NYU’s Mitchell Stephens, Author of New Biography on Murrow and Cronkite Forerunner Lowell Thomas, Available for Comment on Journalism Past and in the Age of Trump

Article ID: 676200

Released: 12-Jun-2017 8:05 AM EDT

Source Newsroom: New York University

  • Credit: Image courtesy of St. Martin's Press

    The Voice of America: Lowell Thomas and the Invention of 20th-Century Journalism by Mitchell Stephens

  • Credit: Image courtesy of St. Martin's Press

    The Voice of America: Lowell Thomas and the Invention of 20th-Century Journalism by Mitchell Stephens

Newswise — New York University Journalism Professor Mitchell Stephens, author of a new biography on broadcaster Lowell Thomas, a forerunner to Edward R. Murrow and Walter Cronkite, is available for comment on the role of journalism in the 20th century and in the Age of Trump.

“In the current political climate, we have been taking a lesson in the weaknesses and strengths of traditional journalism,” observes Stephens. “Lowell Thomas—who for some decades was as well-known as a journalist has ever been in the United States—probably did as much to invent this journalism as anyone.”

In The Voice of America: Lowell Thomas and the Invention of 20th-Century Journalism (St. Martin’s Press; June 20, 2017), Stephens chronicles the life of this news pioneer who began delivering America’s first national radio newscast in 1930 and whose travels took him to Tibet, where he met the young Dalai Lama, as well as to Alaska, Afghanistan, and other global stops.

But, in this inaugural biography of Thomas, who brought the story of “Lawrence of Arabia” to the West, Stephens takes the reader through the adventurer’s real legacy: the creation of nonpartisan, objective, and trusted journalism that served as a model for generations of anchors and reporters and that could attract the nation’s attention and respect—one that the author acknowledges no longer holds the favor it once did.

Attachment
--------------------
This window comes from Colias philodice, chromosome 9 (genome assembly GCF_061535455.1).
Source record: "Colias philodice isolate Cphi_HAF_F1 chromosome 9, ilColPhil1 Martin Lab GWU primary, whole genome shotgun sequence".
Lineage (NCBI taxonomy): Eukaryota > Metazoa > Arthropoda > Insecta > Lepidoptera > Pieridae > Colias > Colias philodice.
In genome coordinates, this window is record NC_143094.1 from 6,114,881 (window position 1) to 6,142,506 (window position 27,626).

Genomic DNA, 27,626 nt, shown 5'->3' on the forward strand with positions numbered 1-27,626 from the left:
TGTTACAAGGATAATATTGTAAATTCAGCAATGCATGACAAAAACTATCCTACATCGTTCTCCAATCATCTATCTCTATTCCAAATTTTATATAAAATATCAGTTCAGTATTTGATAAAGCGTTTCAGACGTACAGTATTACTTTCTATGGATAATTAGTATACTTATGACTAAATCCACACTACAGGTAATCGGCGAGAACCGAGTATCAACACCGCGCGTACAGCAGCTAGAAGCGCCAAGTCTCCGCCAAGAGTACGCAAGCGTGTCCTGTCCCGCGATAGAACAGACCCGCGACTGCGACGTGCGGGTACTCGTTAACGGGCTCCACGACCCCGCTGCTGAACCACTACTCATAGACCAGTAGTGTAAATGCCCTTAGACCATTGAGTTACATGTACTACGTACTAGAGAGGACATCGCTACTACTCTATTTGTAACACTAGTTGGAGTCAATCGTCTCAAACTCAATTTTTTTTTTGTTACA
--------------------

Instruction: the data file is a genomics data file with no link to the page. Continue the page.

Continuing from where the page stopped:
“The variety of journalism practiced by Lowell Thomas, along with most of his professional ‘grandchildren,’ is in many ways no longer, in the 21st century, our journalism,” Stephens observes. “A country that, before Lowell, had been divided geographically is increasingly divided, after Lowell, by cable network, website or Twitter feed. And this new, more fragmented media environment has also altered what we ask from journalism.”

Stephens, a professor at NYU’s Arthur L. Carter Journalism Institute, is also the author of A History of News, a New York Times "notable book of the year," and Beyond News: The Future of Journalism. 

Reporters wishing to speak with Stephens should contact James Devitt, NYU’s Office of Public Affairs, at 212.998.6808 or james.devitt@nyu.edu.

Requests for review copies should be directed to Staci Burt, St. Martin’s Press:

staci.burt@stmartins.com or 646-307-5570.

 

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